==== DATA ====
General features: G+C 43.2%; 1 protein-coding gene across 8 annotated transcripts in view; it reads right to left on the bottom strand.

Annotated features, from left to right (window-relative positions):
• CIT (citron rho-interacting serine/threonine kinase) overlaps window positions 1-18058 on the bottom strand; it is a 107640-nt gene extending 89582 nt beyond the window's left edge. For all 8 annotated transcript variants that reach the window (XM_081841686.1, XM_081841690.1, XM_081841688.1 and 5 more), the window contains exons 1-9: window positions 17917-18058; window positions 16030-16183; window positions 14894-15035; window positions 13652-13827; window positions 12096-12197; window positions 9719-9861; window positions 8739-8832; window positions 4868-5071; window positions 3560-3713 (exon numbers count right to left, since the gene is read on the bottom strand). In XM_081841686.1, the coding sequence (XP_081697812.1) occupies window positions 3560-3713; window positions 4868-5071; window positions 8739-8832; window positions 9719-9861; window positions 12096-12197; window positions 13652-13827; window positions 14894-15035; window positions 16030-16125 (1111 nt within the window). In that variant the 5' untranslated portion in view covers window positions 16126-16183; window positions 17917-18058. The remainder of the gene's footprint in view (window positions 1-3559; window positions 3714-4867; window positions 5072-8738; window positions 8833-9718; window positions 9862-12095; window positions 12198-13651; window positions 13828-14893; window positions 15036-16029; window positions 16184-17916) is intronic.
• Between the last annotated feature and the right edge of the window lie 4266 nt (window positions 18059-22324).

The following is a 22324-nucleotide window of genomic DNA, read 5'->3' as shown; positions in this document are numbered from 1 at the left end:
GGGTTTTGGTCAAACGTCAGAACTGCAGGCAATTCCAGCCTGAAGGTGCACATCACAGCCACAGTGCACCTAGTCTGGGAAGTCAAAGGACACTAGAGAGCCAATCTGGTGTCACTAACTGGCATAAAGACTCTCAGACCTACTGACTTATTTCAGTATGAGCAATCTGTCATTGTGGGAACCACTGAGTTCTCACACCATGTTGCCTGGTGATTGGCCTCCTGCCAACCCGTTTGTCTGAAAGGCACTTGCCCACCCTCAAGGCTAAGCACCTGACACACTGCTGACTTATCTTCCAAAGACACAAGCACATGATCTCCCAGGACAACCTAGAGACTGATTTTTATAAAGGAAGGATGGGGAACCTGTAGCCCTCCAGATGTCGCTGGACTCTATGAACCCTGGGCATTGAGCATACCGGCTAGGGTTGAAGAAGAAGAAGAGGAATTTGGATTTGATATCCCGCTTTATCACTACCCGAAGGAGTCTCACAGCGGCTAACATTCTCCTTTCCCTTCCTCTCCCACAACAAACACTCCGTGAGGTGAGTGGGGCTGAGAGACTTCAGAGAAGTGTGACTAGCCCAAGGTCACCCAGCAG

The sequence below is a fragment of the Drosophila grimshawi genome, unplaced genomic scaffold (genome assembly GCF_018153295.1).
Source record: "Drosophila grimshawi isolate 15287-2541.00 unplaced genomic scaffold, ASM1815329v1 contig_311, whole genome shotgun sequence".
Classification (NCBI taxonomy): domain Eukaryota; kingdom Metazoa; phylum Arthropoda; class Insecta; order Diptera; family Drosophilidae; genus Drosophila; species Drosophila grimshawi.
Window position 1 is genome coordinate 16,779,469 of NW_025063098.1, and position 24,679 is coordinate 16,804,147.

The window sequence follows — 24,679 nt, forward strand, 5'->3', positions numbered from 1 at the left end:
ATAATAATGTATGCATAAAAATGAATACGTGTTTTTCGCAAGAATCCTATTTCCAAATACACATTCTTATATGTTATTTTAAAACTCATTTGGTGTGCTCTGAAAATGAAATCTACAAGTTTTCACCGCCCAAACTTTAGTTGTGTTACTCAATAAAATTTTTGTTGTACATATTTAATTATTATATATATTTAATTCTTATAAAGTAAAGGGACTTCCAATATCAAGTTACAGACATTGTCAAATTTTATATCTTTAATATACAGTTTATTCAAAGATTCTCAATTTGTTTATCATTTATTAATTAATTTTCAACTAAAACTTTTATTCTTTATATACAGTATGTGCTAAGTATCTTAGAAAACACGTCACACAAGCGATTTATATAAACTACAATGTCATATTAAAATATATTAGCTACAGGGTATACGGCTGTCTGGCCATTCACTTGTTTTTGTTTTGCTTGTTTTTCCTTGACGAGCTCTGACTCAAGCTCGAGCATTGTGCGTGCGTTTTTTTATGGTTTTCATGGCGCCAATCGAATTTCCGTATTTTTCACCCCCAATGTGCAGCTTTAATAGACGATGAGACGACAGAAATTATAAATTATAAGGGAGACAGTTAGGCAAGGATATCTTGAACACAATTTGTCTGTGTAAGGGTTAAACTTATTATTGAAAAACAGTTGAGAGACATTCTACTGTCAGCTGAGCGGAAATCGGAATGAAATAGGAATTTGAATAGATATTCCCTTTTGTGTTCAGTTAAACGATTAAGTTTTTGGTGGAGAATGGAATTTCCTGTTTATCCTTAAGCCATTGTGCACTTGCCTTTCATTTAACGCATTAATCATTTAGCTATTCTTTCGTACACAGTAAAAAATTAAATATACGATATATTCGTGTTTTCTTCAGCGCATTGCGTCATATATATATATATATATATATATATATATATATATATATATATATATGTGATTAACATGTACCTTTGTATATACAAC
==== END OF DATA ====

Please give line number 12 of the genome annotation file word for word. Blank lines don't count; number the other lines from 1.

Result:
ATAATAATGTATGCATAAAAATGAATACGTGTTTTTCGCAAGAATCCTATTTCCAAATACACATTCTTATATGTTATTTTAAAACTCATTTGGTGTGCTCTGAAAATGAAATCTACAAGTTTTCACCGCCCAAACTTTAGTTGTGTTACTCAATAAAATTTTTGTTGTACATATTTAATTATTATATATATTTAATTCTTATAAAGTAAAGGGACTTCCAATATCAAGTTACAGACATTGTCAAATTTTATATCTTTAATATACAGTTTATTCAAAGATTCTCAATTTGTTTATCATTTATTAATTAATTTTCAACTAAAACTTTTATTCTTTATATACAGTATGTGCTAAGTATCTTAGAAAACACGTCACACAAGCGATTTATATAAACTACAATGTCATATTAAAATATATTAGCTACAGGGTATACGGCTGTCTGGCCATTCACTTGTTTTTGTTTTGCTTGTTTTTCCTTGACGAGCTCTGACTCAAGCTCGAGCATTGTGCGTGCGTTTTTTTATGGTTTTCATGGCGCCAATCGAATTTCCGTATTTTTCACCCCCAATGTGCAGCTTTAATAGACGATGAGACGACAGAAATTATAAATTATAAGGGAGACAGTTAGGCAAGGATATCTTGAACACAATTTGTCTGTGTAAGGGTTAAACTTATTATTGAAAAACAGTTGAGAGACATTCTACTGTCAGCTGAGCGGAAATCGGAATGAAATAGGAATTTGAATAGATATTCCCTTTTGTGTTCAGTTAAACGATTAAGTTTTTGGTGGAGAATGGAATTTCCTGTTTATCCTTAAGCCATTGTGCACTTGCCTTTCATTTAACGCATTAATCATTTAGCTATTCTTTCGTACACAGTAAAAAATTAAATATACGATATATTCGTGTTTTCTTCAGCGCATTGCGTCATATATATATATATATATATATATATATATATATATATATATATATATGTGATTAACATGTACCTTTGTATATACAAC